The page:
Doesn’t all this show that may of the gadgets and much of their use is simply a matter of “escape”, substitute, often due to US reinforcing it? US, i.e. we are doing it — any other reference of US may be accidental and accidentally relevant.


Yes, personal contact, face to face communication …. — I appreciate it, I miss it … and then there is a BUT. A BIG BUT. I suppose it is particularly felt by those who left home. No, I should not write “Who left home” — instead, I should write about those who truly consider the globe as a village and see the world as their home. Paradoxically, they may not have a home in the traditional sense of nation states, municipalities, family, parish etc. To some extent it is a matter of priests who spend their life on missions (though they are member of the family of god – and still, look at Aodhán’s kettle). To some extent it is a matter of comrades who spend their life, acting in different contexts (though they are member of The International, with all their difference as we can see them here and here and here and here and here.

To some extent it is a matter of artists who spend their life on tours (though they may be member of the avant-garde of thinking). Or to some extent it may be a matter of the business elite spending their life in private jets, hotel lounges, in the extreme case even living their own time, not manipulating their watch or their body clock and expecting others to adopt to theirs. All this is also a bit about New Princedoms.

Anyway, there is in general terms and in the different realms of life the phenomenon of “Out of Sight, Out of Mind” — with the numerous variations: “One craw does not attack another” (a more suitable translation of the German saying than the usual “There’s honour among thieves” and even the “Do unto others as you would have others do unto you”, indicating the need to personalise the other and making him/her very close to oneself. People making promises, people convincingly offering help and collaboration — and as soon as the door is closed, all seems to be forgotten, all and everybody. The concrete is concrete …, and any abstraction is for many difficult to handle.

It is an interesting phenomenon: xenophobia disappearing with the appearance of “the other”, “the stranger” in front of us. Note well: as individual.

In other words: there is always the problem that face-to-face communication can easily entail exactly this attitude, the one I mentioned and of which I said that there are numerous variations – I mentioned few, but the most dangerous remains to be added: NIMBY – not in my backyard.

This is surely one of the tensions we can observe now in connection with the phenomenon of migration. Instead of talking really about a general human right (as Rafael Correa did when addressing the UNGA did), we usually fundamentally maintain the idea of nationhood, of nationality, defining migration as flight only. Though it surely is currently for most such an escape, the very same attitude misses that only this basic pattern of nationalism, regionalism parochialism is nothing else than imperialism. I do not want to elaborate on this — Abby did this in her docu on the empire files; and in some veiled, though still frightening way Obama did this when addressing the 15th General Assembly of the UN   — It is a long time ago, I visited with two friends, Yitzhak and David, the Anne Frank house in Amsterdam. Just before reaching the exit a collection of “statements”, written on paper, had been exhibited …., impressions. One paper said something like this:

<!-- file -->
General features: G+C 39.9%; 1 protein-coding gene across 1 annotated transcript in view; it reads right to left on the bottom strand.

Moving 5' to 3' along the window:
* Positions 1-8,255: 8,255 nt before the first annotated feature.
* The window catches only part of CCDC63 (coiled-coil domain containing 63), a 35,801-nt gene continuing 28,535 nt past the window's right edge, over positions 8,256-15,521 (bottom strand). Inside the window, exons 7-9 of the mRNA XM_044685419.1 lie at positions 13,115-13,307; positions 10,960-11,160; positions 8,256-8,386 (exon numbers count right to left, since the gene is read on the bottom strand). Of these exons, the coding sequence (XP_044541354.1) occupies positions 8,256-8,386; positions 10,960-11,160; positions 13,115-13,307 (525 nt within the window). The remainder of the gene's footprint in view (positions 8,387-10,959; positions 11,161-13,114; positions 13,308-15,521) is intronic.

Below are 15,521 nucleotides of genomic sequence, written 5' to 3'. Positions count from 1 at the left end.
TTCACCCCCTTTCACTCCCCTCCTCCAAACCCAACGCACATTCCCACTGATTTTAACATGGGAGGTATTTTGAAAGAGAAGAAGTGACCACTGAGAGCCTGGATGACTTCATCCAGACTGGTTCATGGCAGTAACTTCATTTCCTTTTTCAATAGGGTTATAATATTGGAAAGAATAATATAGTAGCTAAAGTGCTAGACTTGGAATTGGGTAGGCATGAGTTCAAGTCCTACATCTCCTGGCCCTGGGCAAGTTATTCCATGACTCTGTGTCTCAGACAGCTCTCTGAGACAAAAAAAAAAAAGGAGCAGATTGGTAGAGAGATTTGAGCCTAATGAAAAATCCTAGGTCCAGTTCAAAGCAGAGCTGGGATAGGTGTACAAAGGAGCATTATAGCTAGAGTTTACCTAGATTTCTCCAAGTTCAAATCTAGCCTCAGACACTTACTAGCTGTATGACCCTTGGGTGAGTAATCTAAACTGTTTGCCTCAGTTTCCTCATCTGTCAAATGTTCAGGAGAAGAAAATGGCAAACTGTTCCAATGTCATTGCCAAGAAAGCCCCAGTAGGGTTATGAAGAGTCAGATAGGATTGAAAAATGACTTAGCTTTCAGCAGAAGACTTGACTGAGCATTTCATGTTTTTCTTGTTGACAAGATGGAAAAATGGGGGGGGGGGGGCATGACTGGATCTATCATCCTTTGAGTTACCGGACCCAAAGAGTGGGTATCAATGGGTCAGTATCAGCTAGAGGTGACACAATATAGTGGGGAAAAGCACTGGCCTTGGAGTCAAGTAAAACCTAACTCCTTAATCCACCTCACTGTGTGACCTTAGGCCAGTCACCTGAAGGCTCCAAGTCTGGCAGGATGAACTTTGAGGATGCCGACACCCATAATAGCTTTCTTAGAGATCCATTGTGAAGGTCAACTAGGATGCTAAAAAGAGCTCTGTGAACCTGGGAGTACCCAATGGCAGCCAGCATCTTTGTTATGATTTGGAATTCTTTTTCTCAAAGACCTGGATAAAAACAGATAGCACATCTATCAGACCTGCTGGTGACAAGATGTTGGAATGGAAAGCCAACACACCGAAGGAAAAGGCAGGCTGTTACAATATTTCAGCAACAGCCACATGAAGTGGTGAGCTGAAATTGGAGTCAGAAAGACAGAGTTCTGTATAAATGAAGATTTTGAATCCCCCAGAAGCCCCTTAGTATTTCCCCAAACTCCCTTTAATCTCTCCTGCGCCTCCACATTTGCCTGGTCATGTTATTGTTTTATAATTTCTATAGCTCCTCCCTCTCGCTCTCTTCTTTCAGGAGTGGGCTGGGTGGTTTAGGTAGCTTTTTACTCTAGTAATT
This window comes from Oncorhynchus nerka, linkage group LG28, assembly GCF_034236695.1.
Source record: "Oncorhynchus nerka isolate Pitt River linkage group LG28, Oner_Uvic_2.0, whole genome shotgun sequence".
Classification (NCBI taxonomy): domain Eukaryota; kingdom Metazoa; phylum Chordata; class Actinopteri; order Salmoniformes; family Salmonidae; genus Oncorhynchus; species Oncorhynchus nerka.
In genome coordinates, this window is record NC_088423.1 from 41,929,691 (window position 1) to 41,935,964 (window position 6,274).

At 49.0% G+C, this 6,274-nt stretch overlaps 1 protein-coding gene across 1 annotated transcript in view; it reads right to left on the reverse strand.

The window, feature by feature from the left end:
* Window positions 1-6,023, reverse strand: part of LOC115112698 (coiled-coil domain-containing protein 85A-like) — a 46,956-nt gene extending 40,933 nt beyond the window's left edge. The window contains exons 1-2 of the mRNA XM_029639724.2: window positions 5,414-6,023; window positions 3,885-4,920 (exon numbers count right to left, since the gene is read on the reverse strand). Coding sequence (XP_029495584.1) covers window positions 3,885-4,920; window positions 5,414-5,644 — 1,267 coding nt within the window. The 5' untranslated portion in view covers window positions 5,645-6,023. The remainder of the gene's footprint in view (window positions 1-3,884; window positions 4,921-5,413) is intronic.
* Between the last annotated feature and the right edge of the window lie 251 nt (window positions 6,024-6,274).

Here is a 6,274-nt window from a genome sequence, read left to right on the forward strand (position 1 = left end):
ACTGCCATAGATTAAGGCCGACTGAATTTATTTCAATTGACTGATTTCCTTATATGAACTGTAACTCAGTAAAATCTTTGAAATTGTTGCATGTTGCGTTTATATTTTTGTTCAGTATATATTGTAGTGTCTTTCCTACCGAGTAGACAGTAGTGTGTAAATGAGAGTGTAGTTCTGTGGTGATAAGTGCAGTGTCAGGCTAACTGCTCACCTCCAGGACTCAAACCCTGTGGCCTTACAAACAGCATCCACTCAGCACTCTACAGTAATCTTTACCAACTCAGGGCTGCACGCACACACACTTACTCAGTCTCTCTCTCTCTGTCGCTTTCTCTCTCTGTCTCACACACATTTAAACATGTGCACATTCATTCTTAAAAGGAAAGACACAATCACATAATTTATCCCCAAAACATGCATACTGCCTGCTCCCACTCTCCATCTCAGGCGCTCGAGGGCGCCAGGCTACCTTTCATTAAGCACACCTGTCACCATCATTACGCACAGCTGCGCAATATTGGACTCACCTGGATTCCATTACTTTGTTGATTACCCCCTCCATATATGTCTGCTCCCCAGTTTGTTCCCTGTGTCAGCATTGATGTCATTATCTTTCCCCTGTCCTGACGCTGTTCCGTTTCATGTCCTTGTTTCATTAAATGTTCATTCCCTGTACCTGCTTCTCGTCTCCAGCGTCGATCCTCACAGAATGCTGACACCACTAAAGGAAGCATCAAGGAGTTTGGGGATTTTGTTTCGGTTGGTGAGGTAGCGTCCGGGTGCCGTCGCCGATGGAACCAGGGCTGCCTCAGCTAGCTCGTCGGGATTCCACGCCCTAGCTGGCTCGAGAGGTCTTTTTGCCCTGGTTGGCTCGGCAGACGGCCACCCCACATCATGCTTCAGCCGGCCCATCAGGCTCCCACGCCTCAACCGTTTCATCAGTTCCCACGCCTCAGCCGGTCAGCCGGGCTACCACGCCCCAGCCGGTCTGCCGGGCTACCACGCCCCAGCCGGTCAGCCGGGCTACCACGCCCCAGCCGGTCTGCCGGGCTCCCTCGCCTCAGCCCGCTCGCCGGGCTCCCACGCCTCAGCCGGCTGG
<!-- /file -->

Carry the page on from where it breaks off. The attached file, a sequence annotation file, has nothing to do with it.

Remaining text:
Why are we so empathetic with just one girl though her conditions had been actually relatively good — why do we not worry about the thousands who suffered the same or worse fate? The answer is that it is already difficult for us to deal emotionally with the one case — feeling the burden of all who suffered would break us completely.

It is not about heroism nor martyrdom ….; it may be the weakness to push the suffering, the joys, the strives and efforts of those who are not present, out of mind though …

Is it this attitude that made Leonardo da Vinci saying

While I thought that I was learning how to live, I have been learning how to die.

Hidden Slavery

Chrystia Freeland, in her book
mentions something interesting, a bit sublime perhaps, and subtle, but surely more shocking than all the calculations by beancounters as Piketty – though their work may also be of some importance – at least for those who prefer the wooden hammer info of numbers instead of approaching harsh reality shows of life. So, the reality, the real meaning is grasped in the book I just mentioned, talking about Eric Emerson Schmidt, whom wikipedia sees simply as “Software engineer and businessman” and his “interesting views”.

If you traveled to Mountain View to visit Eric Schmidt when he was CEO of Google, you would have found him in a narrow office barely big enough to hold three people. The equations on the whiteboard may well have been scribbled by one of the engineers who works next door and is welcome to use the chief’s office whenever he’s not in. And while it is okay to have a private jet in the Valley, employing a chauffeur is frowned upon. “Whereas in other cultures, you can drive your Rolls-Royce around and just sort of look rich and have a really good time, in technology it’s not socially okay to have a driver who drives you to work every day,” Schmidt told me. “I don’t know why, but you’ll notice nobody does it.”

This egalitarian style can clash with the Valley’s reality of extreme income polarization. “Many tech companies solved this problem by having the lowest-paid workers not actually be employees. They’re contracted out,” Schmidt explained. “We can treat them differently, because we don’t really hire them. The person who’s cleaning the bathroom is not exactly the same sort of person. Which I find sort of offensive, but it is the way it’s done.”